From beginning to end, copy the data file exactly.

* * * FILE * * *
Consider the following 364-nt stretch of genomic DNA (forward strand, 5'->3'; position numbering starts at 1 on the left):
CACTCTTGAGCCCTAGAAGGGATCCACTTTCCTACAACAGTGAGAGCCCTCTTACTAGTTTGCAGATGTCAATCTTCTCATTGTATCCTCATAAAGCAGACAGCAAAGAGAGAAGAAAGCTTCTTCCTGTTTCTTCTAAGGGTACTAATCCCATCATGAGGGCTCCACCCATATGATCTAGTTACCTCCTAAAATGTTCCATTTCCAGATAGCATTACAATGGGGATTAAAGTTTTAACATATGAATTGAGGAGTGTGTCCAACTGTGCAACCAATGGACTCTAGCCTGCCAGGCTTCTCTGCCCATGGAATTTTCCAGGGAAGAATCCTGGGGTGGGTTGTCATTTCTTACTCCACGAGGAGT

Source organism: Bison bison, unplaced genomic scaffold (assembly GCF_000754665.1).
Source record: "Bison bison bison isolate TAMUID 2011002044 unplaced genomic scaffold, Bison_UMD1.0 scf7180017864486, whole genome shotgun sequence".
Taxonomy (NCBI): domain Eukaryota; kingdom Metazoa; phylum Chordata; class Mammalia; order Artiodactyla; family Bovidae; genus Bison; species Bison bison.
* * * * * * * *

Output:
Consider the following 364-nt stretch of genomic DNA (forward strand, 5'->3'; position numbering starts at 1 on the left):
CACTCTTGAGCCCTAGAAGGGATCCACTTTCCTACAACAGTGAGAGCCCTCTTACTAGTTTGCAGATGTCAATCTTCTCATTGTATCCTCATAAAGCAGACAGCAAAGAGAGAAGAAAGCTTCTTCCTGTTTCTTCTAAGGGTACTAATCCCATCATGAGGGCTCCACCCATATGATCTAGTTACCTCCTAAAATGTTCCATTTCCAGATAGCATTACAATGGGGATTAAAGTTTTAACATATGAATTGAGGAGTGTGTCCAACTGTGCAACCAATGGACTCTAGCCTGCCAGGCTTCTCTGCCCATGGAATTTTCCAGGGAAGAATCCTGGGGTGGGTTGTCATTTCTTACTCCACGAGGAGT

Source organism: Bison bison, unplaced genomic scaffold (assembly GCF_000754665.1).
Source record: "Bison bison bison isolate TAMUID 2011002044 unplaced genomic scaffold, Bison_UMD1.0 scf7180017864486, whole genome shotgun sequence".
Taxonomy (NCBI): domain Eukaryota; kingdom Metazoa; phylum Chordata; class Mammalia; order Artiodactyla; family Bovidae; genus Bison; species Bison bison.